VIOLENCE AGAINST STATE AGENTS
There is need for a comprehensive confidence building to rekindle the trust of citizens in security agencies
No fewer than 65 police officers, 92 security operatives and 81 soldiers were killed between January and June this year, according to a special Premium Times report. Dozens of officers from the Nigeria Correctional Service (NCS), Nigeria Drug Law Enforcement Agency (NDLEA), Federal Road Safety Corps (FRSC) and Nigeria Security and Civil Defence Corps (NSCDC) were also killed within the period as men in uniform become sitting targets for extermination by sundry criminal cartels. Not only is it tragic that citizens would turn against the very people who are paid to protect them, this is particularly worrying because it signifies, on one hand, a breakdown of confidence between the people and security agencies of the state and on another, a flirtation with anarchy.
The brazen manner in which these criminals operate, and the audacity of their attacks should worry the authorities. A deputy superintendent of police was once beheaded following an ambush during the Rivers State legislative rerun elections. Three years ago, a group of bandits attacked a mining site in Anka Local Government Area of Zamfara State and disarmed the six policemen on duty, killing one in the process. More audacious and savage was the invasion of Afuze Divisional Police Headquarters in Owan East Local Government Area of Edo State where the Divisional Police Officer (DPO) and three junior colleagues were murdered.
The message being sent is simple: If people saddled with the protection of lives and property get mauled down so easily on the streets by criminal elements, how can citizens repose confidence in the abilities of such agencies to protect them?
A former Inspector General of Police, Mr. Solomon Arase, put the scale of the problem in perspective when he disclosed that between January 2014 and April 2016, no fewer than 350 policemen died while discharging their duties. Hundreds of others have been killed since then. A report by FRSC said over 70 of its personnel were killed on duty in 2016 from violent attacks by motorists. Why are these criminals increasingly directing their guns against those whose duty it is to keep all of us safe? Why have our security agents, particularly the police, become easy game for hoodlums across the land?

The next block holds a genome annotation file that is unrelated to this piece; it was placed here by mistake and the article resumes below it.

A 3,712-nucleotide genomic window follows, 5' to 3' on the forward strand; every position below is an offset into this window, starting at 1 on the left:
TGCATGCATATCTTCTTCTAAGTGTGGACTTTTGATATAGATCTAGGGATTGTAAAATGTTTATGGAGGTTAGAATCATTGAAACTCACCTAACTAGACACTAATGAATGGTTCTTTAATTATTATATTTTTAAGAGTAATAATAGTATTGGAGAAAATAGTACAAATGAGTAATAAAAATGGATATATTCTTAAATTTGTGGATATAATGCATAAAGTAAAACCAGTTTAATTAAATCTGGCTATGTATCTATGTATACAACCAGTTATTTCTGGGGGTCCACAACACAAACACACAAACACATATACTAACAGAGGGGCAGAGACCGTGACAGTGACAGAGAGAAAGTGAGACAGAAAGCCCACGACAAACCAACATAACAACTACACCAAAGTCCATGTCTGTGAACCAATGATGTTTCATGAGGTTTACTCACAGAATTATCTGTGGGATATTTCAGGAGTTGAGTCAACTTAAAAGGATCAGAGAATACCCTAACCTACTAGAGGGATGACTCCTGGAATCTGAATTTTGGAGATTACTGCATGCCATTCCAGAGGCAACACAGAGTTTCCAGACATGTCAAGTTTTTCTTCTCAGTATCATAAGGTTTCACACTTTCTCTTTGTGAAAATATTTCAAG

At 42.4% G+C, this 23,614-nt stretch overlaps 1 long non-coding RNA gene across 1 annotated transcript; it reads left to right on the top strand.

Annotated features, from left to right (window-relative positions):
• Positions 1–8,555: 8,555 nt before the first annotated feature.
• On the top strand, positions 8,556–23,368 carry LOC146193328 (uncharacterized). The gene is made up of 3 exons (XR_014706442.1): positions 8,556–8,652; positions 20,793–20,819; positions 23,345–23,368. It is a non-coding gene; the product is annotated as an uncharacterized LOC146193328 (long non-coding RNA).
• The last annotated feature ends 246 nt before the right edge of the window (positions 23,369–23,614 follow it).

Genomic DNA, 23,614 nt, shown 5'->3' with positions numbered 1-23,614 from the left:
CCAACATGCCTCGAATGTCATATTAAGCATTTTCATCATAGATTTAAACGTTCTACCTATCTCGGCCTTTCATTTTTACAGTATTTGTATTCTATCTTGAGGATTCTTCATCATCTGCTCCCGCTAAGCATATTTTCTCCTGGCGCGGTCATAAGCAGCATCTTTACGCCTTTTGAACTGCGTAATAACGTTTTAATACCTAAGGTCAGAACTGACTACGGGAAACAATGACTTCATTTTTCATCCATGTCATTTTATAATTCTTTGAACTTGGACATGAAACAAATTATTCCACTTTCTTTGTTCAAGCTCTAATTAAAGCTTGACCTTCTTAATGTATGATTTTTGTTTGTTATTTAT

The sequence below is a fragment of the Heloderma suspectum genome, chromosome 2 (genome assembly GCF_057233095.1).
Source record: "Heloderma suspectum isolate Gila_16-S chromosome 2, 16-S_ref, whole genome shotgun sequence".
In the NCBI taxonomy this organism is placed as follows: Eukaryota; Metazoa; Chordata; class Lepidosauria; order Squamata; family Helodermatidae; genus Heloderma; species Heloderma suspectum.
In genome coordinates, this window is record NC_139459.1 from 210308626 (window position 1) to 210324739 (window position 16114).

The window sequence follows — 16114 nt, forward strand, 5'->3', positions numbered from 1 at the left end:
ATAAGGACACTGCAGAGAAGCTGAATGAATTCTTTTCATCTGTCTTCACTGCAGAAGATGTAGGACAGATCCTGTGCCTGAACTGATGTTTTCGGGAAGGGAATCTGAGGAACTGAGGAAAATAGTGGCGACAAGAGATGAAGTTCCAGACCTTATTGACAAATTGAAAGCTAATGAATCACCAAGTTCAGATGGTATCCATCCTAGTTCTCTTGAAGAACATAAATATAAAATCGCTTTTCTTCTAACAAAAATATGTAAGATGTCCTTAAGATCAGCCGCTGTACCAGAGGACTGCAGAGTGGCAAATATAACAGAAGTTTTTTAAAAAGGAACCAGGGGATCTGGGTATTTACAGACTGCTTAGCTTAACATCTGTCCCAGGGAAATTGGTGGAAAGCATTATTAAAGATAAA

To compound the problem, men and officers of these critical institutions of state do not get much sympathy from the people because their officials behave as if their uniforms entitle them to treat Nigerians shabbily. Besides, because of the serial acts of corruption by uniformed men on road duty, many Nigerians no longer see otherwise lawful and legitimate exercise in the performance of their duties, including for instance, vetting vehicles and their particulars. Offences that could have attracted warning get visited with instant punishment, including spending years in detention without trial. In several instances, officers prefer to encourage rather than prevent offences from being committed, all in a bid to extort. Citizens find all of these very frustrating and tend to react negatively to officers of the law.
In the interest of national security, there is also an urgent need for government and its security outfits to roll out a comprehensive confidence building strategy that would rekindle the trust of citizens in them. This should begin with a change of attitude towards law enforcement, which should emphasise crime prevention rather than enforcement. Those who carry arms on behalf of the state should be friendly, and should take time to explain to citizens why the law has to be obeyed in the interest of the society. A friendly security agency will be fed with more intelligence to combat crime than one that is inherently cruel. But above all, the authorities should look into how and why those who are meant to protect the people have become vulnerable to violent attacks.